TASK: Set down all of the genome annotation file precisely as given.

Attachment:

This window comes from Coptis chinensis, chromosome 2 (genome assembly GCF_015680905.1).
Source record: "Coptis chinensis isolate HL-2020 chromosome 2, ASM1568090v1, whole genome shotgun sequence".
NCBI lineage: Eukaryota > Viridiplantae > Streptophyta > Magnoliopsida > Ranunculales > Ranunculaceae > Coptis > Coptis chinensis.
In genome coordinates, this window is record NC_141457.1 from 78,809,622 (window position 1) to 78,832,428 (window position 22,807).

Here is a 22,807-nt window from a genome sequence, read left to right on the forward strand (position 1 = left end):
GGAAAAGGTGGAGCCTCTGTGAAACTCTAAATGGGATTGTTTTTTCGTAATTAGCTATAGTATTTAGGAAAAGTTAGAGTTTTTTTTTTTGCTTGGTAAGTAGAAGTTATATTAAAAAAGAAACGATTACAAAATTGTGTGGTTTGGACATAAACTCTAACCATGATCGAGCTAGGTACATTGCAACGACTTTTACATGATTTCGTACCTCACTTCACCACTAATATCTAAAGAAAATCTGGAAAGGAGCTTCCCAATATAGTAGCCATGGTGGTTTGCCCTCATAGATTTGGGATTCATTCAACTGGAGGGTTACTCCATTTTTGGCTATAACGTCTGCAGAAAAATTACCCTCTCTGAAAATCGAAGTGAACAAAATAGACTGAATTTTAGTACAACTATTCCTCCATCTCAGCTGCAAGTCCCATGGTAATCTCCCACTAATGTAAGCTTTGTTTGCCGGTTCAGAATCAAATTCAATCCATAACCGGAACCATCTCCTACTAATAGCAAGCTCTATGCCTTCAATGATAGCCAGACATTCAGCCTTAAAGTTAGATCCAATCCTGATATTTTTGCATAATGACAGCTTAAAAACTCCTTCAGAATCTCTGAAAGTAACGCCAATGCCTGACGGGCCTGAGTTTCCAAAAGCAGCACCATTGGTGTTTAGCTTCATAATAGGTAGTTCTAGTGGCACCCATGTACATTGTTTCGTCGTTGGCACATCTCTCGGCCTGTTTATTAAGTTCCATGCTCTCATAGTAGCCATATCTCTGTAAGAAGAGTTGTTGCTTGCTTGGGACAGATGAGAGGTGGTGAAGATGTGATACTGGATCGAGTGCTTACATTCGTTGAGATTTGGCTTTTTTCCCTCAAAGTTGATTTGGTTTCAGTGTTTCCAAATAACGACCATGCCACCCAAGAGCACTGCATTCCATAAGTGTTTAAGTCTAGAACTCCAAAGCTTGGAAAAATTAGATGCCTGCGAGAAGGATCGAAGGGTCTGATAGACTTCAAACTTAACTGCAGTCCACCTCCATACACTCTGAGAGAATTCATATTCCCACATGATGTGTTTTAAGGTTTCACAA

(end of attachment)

This window comes from Coptis chinensis, chromosome 2 (genome assembly GCF_015680905.1).
Source record: "Coptis chinensis isolate HL-2020 chromosome 2, ASM1568090v1, whole genome shotgun sequence".
NCBI lineage: Eukaryota > Viridiplantae > Streptophyta > Magnoliopsida > Ranunculales > Ranunculaceae > Coptis > Coptis chinensis.
In genome coordinates, this window is record NC_141457.1 from 78,809,622 (window position 1) to 78,832,428 (window position 22,807).

Here is a 22,807-nt window from a genome sequence, read left to right on the forward strand (position 1 = left end):
GGAAAAGGTGGAGCCTCTGTGAAACTCTAAATGGGATTGTTTTTTCGTAATTAGCTATAGTATTTAGGAAAAGTTAGAGTTTTTTTTTTTGCTTGGTAAGTAGAAGTTATATTAAAAAAGAAACGATTACAAAATTGTGTGGTTTGGACATAAACTCTAACCATGATCGAGCTAGGTACATTGCAACGACTTTTACATGATTTCGTACCTCACTTCACCACTAATATCTAAAGAAAATCTGGAAAGGAGCTTCCCAATATAGTAGCCATGGTGGTTTGCCCTCATAGATTTGGGATTCATTCAACTGGAGGGTTACTCCATTTTTGGCTATAACGTCTGCAGAAAAATTACCCTCTCTGAAAATCGAAGTGAACAAAATAGACTGAATTTTAGTACAACTATTCCTCCATCTCAGCTGCAAGTCCCATGGTAATCTCCCACTAATGTAAGCTTTGTTTGCCGGTTCAGAATCAAATTCAATCCATAACCGGAACCATCTCCTACTAATAGCAAGCTCTATGCCTTCAATGATAGCCAGACATTCAGCCTTAAAGTTAGATCCAATCCTGATATTTTTGCATAATGACAGCTTAAAAACTCCTTCAGAATCTCTGAAAGTAACGCCAATGCCTGACGGGCCTGAGTTTCCAAAAGCAGCACCATTGGTGTTTAGCTTCATAATAGGTAGTTCTAGTGGCACCCATGTACATTGTTTCGTCGTTGGCACATCTCTCGGCCTGTTTATTAAGTTCCATGCTCTCATAGTAGCCATATCTCTGTAAGAAGAGTTGTTGCTTGCTTGGGACAGATGAGAGGTGGTGAAGATGTGATACTGGATCGAGTGCTTACATTCGTTGAGATTTGGCTTTTTTCCCTCAAAGTTGATTTGGTTTCAGTGTTTCCAAATAACGACCATGCCACCCAAGAGCACTGCATTCCATAAGTGTTTAAGTCTAGAACTCCAAAGCTTGGAAAAATTAGATGCCTGCGAGAAGGATCGAAGGGTCTGATAGACTTCAAACTTAACTGCAGTCCACCTCCATACACTCTGAGAGAATTCATATTCCCACATGATGTGTTTTAAGGTTTCACAA